Politics and the patriarchy

Zahara Latson, Contributing Writer

The discussion is here and it is loud; women are tired of viewing themselves as less than enough for a career or needing to be overqualified to gain equal opportunities as men in the same field of work. Men with the same amount of qualifications, or less, are able to feel confident enough to wholeheartedly pursue prestigious positions without second-guessing themselves. So the question unveils itself: What about society makes women feel this way? 

Even if we disregard generations of sexism and discrimination, we are still left with an ugly cast of discouragement and underestimation of women’s abilities in the workplace. Something that cannot be solved by feminist campaigns and pink participation badges for being on the “right side” of an argument. This idea of women’s inferiority is rooted in day-to-day life. It’s in our personal biases, our homes, on TV and especially in our government. 

Supreme Court nominee Ketanji Brown Jackson has been at the center of this conversion after many spectators witnessed how she was treated by members of the Senate in her hearings several weeks ago. Many women in America — and around the world — recognized this type of condescension and were appalled that even a well-qualified person in government could still be seen in this light, but no one was shocked. 

Let’s look back to those generations of sexism and discrimination, but this time, in relation to female Supreme Court nominees alone. 

In 1920, the first unofficial consideration of a woman on the Supreme Court was a judge named Florence Ellinwood Allen. She had a prestigious career in law, and later in the Ohio courts, and was praised by her community. However, when she was presented as an option to be on the Supreme Court of the United States, then President Harry S. Truman purged the idea of a woman in the courts, saying it would make the male judges feel uneasy. “They say they couldn’t sit around with their robes off and their feet up and discuss the problems.” 

The next woman recorded to have been a nominee was Sandra Day O’Connor. In 1980, she became the first woman appointed Supreme Court justice. It was reported that when she received the call to be interviewed for a “federal position,” she thought they were calling her in to become a secretary. Her doubt did not come out of the ground — throughout her career as a judge, she had been scrutinized and underestimated by her colleagues despite her qualifications and historical firsts in the senate. People like Assistant Attorney General Hank Habicht were not supportive of her appointment, not because of her morals or her ability to do the job, but simply because of his bias against her sex. President Regan, who had previously promised to appoint a woman to the Supreme Court, responded to those negative voices with the sentiment, “if there are no qualified women, I understand. But I can’t believe there isn’t one.”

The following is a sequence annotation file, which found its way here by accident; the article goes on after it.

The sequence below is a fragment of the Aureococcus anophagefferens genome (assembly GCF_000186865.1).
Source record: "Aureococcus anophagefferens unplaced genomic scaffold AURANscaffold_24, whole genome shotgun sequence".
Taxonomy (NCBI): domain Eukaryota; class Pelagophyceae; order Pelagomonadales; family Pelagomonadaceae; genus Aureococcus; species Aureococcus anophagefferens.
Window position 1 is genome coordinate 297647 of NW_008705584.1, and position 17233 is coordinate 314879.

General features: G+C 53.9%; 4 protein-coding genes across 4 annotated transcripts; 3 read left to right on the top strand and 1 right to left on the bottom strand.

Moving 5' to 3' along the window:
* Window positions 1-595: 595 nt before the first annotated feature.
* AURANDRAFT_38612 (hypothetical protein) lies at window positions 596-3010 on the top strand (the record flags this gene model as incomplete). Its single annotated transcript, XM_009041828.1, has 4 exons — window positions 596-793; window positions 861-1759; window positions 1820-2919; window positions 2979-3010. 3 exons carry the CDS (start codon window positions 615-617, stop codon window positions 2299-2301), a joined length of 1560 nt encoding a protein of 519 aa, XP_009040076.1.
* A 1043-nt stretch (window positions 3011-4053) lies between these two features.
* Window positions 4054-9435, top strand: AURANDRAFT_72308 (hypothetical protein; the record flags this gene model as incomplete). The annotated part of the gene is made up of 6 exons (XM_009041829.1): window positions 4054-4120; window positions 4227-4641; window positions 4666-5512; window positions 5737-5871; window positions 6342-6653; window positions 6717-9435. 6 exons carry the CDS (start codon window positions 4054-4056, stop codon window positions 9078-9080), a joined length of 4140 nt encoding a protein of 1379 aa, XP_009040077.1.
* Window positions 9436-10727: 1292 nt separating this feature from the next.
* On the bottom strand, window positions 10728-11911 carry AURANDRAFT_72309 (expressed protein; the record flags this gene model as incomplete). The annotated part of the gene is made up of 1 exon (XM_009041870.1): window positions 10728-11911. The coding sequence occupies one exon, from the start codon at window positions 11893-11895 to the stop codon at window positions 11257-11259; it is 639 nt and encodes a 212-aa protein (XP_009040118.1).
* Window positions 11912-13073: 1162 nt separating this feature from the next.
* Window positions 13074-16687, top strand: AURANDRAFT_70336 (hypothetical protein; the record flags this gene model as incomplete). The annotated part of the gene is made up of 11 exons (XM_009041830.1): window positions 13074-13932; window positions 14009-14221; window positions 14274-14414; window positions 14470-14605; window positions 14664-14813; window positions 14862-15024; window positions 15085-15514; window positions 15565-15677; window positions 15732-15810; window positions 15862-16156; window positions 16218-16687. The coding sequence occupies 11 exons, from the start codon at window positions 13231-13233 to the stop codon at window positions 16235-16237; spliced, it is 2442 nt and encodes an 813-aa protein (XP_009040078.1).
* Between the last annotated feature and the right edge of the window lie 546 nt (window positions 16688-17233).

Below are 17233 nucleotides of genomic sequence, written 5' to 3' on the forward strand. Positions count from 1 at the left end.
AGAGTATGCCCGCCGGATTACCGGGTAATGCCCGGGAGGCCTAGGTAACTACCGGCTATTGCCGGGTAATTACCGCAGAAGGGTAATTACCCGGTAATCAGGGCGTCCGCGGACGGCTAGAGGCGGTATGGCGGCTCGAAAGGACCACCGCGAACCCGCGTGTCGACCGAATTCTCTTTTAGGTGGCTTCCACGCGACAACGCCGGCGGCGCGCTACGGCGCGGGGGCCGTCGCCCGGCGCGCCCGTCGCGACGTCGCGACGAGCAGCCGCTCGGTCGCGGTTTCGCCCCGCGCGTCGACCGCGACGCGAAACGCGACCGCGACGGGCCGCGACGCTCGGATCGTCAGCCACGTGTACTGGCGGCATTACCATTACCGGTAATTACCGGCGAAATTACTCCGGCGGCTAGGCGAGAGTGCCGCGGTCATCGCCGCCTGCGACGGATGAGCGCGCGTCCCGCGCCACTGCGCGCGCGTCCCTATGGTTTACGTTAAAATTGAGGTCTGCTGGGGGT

And with that swift change of thought and an important man in her corner, Day O’Connor made history. 

In the United States, people believe that we are passed the days in which we discriminate against sex with the current policies in place. However, the truth is that while the Federal Constitution has its non-discriminatory amendments, only 23 states have adopted amendments that ensure equal rights under state law based on sex. 

Our biggest problem truly lies within ourselves as a society. Every person must understand that when people are excluded, underrepresented and looked down upon, even at the most accomplished  level, it has major effects on our growth. With that realization, change is inevitable and even more possible than we could imagine right now.